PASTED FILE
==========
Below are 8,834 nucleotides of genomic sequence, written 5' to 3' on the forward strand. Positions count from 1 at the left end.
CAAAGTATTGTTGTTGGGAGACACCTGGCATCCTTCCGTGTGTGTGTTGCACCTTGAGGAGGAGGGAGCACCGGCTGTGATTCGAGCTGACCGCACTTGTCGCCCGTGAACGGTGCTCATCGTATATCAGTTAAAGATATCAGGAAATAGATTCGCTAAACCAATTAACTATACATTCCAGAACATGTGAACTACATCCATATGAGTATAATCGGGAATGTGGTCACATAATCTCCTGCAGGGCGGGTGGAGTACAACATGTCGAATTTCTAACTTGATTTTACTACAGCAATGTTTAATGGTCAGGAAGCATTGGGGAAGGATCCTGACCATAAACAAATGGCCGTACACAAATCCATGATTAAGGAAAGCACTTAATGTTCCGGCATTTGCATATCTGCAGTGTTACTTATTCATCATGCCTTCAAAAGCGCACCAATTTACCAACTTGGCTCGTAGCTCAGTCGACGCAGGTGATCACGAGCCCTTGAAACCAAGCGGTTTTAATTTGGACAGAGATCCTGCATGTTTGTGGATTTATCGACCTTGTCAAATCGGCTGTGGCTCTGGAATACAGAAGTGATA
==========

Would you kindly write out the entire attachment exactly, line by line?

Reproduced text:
Below are 8,834 nucleotides of genomic sequence, written 5' to 3' on the forward strand. Positions count from 1 at the left end.
CAAAGTATTGTTGTTGGGAGACACCTGGCATCCTTCCGTGTGTGTGTTGCACCTTGAGGAGGAGGGAGCACCGGCTGTGATTCGAGCTGACCGCACTTGTCGCCCGTGAACGGTGCTCATCGTATATCAGTTAAAGATATCAGGAAATAGATTCGCTAAACCAATTAACTATACATTCCAGAACATGTGAACTACATCCATATGAGTATAATCGGGAATGTGGTCACATAATCTCCTGCAGGGCGGGTGGAGTACAACATGTCGAATTTCTAACTTGATTTTACTACAGCAATGTTTAATGGTCAGGAAGCATTGGGGAAGGATCCTGACCATAAACAAATGGCCGTACACAAATCCATGATTAAGGAAAGCACTTAATGTTCCGGCATTTGCATATCTGCAGTGTTACTTATTCATCATGCCTTCAAAAGCGCACCAATTTACCAACTTGGCTCGTAGCTCAGTCGACGCAGGTGATCACGAGCCCTTGAAACCAAGCGGTTTTAATTTGGACAGAGATCCTGCATGTTTGTGGATTTATCGACCTTGTCAAATCGGCTGTGGCTCTGGAATACAGAAGTGATA